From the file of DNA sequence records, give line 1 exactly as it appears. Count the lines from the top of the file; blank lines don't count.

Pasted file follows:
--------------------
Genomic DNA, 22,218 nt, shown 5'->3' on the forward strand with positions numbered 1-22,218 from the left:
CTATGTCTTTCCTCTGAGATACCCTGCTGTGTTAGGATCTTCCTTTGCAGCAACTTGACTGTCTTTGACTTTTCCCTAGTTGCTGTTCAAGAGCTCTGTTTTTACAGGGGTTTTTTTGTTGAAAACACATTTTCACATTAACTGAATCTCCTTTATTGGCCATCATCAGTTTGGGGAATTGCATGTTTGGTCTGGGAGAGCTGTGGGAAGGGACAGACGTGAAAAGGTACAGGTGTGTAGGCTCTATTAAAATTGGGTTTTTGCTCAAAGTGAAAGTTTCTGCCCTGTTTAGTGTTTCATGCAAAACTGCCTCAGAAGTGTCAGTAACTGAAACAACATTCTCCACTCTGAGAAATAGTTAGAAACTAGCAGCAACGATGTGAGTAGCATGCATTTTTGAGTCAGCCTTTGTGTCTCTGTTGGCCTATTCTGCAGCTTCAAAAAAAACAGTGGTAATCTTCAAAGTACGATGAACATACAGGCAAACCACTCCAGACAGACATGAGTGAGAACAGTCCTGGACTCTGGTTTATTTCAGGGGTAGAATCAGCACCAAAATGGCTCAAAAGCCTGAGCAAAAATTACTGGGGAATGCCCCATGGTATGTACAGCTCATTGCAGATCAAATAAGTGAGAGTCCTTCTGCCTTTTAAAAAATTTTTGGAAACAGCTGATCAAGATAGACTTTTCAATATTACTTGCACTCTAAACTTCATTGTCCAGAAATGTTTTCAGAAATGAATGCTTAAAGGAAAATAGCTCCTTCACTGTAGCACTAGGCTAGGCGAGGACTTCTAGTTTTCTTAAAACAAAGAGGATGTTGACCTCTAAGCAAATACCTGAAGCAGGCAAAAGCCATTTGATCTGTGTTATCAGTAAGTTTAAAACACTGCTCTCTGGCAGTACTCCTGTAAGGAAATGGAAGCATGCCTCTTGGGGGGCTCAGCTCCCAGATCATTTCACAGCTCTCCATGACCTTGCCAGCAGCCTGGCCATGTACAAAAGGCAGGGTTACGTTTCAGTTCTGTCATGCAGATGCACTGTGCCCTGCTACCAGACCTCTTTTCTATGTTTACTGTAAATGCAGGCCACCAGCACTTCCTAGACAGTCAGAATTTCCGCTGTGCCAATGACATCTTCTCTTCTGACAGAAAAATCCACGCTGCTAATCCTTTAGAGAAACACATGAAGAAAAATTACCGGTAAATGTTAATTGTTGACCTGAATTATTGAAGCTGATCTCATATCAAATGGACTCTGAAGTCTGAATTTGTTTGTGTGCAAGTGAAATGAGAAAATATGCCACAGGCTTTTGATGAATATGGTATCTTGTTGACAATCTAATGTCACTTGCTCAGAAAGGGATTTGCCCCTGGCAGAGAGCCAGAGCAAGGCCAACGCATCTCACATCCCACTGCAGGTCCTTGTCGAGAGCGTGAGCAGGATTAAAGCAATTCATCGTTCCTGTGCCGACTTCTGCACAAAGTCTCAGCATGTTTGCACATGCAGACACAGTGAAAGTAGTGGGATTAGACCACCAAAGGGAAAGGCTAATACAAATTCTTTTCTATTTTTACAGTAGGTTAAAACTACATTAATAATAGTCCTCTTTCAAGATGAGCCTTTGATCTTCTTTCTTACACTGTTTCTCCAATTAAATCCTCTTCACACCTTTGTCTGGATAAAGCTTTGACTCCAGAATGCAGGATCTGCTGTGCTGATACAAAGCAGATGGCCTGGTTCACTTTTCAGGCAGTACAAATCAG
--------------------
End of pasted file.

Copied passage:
Genomic DNA, 22,218 nt, shown 5'->3' on the forward strand with positions numbered 1-22,218 from the left: